Thus, a-ki'-da tonka, or big a-ki'-da, is really a problematic name to translate into english. While some want to translate a-ki'-da as "warrior", and the word was used to name the members of a military detachment, there is, as I just said, no word for warrior or soldier in Osage or any other Indian language. Indian war making was relatively nonviolent prior to european contact and ultimately oriented toward the defense of the people. The total destruction or conquest of an enemy was never a military objective. Indeed, the killing of an enemy was not usually accorded the same high honor as "counting coup", or touching an enemy in battle without being touched in return.
A-ki'-da really refers to defense, that is, defense of the village or defender of the people. A big a-ki'-da would undoubtedly be one of the five a-ki'-da appointed by each of the two ga-hi'-ga (chiefs?), who then would have special responsibilities for maintaining order in the town and would have lived immediately around the chief's houses in the center of the village. Thus, they served a political function in each town.
"Big Soldier" should then read as something more like "one who watches over the land" or "caretaker or guardian of the land and people"- instead of an americanized name that denotes a member of a military detachment and/or an enforcer of an ideology.


This post is a continuation to the thread started Here.

2 comments:

Starrider said...
This comment has been removed by the author.
Starrider said...

HSJR. sez:

There is statement that I would challenge. It is the perception that Indians did not go to war violently. War at any level is violent and Indians were violent also. As I've said before Indians comitted the same brutal acts that non-Indians did.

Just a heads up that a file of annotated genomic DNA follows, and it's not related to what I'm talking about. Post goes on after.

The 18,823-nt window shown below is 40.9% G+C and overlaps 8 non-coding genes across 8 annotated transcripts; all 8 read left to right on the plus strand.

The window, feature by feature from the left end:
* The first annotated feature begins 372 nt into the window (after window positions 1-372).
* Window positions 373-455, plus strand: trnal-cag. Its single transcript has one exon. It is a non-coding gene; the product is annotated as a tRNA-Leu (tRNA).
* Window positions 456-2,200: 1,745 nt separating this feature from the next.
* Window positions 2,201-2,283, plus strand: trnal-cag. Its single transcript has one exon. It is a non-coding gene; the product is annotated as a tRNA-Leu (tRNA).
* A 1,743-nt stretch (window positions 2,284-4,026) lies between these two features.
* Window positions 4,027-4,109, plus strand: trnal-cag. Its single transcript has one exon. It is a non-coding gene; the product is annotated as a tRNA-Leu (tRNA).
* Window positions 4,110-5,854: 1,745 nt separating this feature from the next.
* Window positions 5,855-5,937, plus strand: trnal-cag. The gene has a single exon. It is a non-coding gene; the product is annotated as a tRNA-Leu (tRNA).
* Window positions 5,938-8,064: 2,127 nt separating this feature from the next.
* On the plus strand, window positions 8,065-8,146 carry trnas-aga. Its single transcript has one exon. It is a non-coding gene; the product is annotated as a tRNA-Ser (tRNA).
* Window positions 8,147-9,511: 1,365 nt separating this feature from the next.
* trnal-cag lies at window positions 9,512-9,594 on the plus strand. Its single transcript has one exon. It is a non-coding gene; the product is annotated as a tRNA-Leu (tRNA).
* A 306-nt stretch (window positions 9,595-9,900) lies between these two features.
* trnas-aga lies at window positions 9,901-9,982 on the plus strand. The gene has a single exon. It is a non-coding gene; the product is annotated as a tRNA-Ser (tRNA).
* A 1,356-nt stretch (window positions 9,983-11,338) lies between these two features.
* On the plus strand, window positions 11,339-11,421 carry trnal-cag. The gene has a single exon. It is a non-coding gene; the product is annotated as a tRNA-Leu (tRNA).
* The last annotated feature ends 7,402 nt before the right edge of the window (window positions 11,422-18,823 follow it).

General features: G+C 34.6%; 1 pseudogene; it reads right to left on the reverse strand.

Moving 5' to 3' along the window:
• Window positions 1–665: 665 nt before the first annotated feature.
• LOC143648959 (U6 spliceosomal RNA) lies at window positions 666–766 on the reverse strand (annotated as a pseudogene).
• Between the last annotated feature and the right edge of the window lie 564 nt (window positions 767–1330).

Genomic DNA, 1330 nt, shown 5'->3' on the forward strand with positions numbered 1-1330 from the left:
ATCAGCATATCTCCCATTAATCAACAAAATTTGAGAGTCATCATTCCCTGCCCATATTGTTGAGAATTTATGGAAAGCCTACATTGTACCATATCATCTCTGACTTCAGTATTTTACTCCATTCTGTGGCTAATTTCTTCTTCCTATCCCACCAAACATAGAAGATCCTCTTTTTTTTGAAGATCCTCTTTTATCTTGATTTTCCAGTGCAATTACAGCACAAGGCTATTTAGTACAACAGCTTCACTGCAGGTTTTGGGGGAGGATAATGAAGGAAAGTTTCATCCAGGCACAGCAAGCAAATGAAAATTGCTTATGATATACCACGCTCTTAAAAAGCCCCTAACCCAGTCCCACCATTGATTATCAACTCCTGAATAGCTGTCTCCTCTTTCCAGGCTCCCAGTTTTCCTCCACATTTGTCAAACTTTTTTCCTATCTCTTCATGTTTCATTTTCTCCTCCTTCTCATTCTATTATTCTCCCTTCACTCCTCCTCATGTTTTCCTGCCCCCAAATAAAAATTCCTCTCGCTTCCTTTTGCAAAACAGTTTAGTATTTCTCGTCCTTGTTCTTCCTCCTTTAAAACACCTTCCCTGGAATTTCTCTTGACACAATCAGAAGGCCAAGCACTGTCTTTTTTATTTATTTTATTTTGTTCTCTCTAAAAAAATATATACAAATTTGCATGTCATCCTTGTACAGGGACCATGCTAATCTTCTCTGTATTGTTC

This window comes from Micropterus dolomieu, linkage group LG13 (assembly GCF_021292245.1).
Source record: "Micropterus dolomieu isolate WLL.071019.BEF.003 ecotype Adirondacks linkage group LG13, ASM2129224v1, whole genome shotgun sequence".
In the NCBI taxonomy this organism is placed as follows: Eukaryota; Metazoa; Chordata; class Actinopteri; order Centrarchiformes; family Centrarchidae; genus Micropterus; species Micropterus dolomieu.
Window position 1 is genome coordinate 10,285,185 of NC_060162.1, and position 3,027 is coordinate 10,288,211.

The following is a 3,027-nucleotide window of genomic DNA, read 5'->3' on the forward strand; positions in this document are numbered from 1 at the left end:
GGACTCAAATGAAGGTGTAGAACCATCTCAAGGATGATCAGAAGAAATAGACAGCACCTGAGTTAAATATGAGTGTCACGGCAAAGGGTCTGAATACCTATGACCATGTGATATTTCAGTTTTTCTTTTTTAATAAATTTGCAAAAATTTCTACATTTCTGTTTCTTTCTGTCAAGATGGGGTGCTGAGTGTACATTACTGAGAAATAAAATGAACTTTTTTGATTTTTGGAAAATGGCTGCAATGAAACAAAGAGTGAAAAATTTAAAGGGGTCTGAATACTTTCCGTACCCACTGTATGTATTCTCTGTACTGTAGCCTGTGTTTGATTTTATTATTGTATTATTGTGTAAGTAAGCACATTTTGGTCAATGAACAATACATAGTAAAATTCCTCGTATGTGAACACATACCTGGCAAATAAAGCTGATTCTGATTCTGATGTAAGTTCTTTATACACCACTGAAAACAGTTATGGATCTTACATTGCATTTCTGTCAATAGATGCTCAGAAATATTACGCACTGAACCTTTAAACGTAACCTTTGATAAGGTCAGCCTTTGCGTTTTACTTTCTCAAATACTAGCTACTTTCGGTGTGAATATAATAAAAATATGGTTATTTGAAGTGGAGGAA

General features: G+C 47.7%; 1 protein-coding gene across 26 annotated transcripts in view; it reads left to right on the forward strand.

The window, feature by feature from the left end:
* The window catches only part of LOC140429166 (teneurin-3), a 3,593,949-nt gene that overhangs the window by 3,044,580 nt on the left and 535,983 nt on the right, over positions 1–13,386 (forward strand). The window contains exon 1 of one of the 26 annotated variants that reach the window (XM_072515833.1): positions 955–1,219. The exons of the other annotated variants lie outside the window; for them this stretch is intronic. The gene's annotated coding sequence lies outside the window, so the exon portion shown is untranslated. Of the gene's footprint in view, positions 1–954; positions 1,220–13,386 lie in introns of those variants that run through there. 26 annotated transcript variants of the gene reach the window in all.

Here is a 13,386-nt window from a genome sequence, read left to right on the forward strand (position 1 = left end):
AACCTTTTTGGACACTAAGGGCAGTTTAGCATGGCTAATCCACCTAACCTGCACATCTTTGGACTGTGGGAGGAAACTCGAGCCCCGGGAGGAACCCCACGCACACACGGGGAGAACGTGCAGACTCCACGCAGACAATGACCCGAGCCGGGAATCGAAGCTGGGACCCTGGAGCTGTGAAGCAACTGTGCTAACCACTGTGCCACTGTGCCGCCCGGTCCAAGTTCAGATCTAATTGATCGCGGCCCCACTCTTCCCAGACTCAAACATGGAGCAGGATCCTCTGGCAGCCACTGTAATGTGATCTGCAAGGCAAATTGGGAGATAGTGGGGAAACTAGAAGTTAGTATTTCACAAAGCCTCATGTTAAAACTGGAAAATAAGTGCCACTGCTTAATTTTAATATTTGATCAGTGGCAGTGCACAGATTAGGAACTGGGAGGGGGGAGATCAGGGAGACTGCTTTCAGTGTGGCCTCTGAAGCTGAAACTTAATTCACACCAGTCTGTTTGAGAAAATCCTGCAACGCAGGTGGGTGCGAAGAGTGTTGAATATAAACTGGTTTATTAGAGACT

I would like to believe that Indians were as noble as some want to pretend they were, but that just isn't true they were and are human and all humans committed violent acts for some reason. Some of those reasons were just, others weren't.

Choco canyon is a good example. They have learned that they ate their captives. And the Aztecs cut the hearts of their captives out and sacrificed them to their Gods. So we can draw any conclusions we want, but these acts were violent and not necessarily noble.

The Osage were fighters or warriors or soldiers, they served with Custer at the "Battle of Black Kettle" when all those women and children and old men were killed by the Brave George Custer. And the Kiowa men gathered their families and fled when they heard that the Osage were coming. So they weren't always non-violent.

It's painful to admit the truth, we as a people aren't all that different than other's.


SS Sez:

What you say is true, but Tinker was talking more about pre-contact ideals. he is working with the idealism of the original theology and. later in the book he talks a lot about a theology of liberation and healing that must be essential to both whites and indians. If you get into the book all these things fit into context better.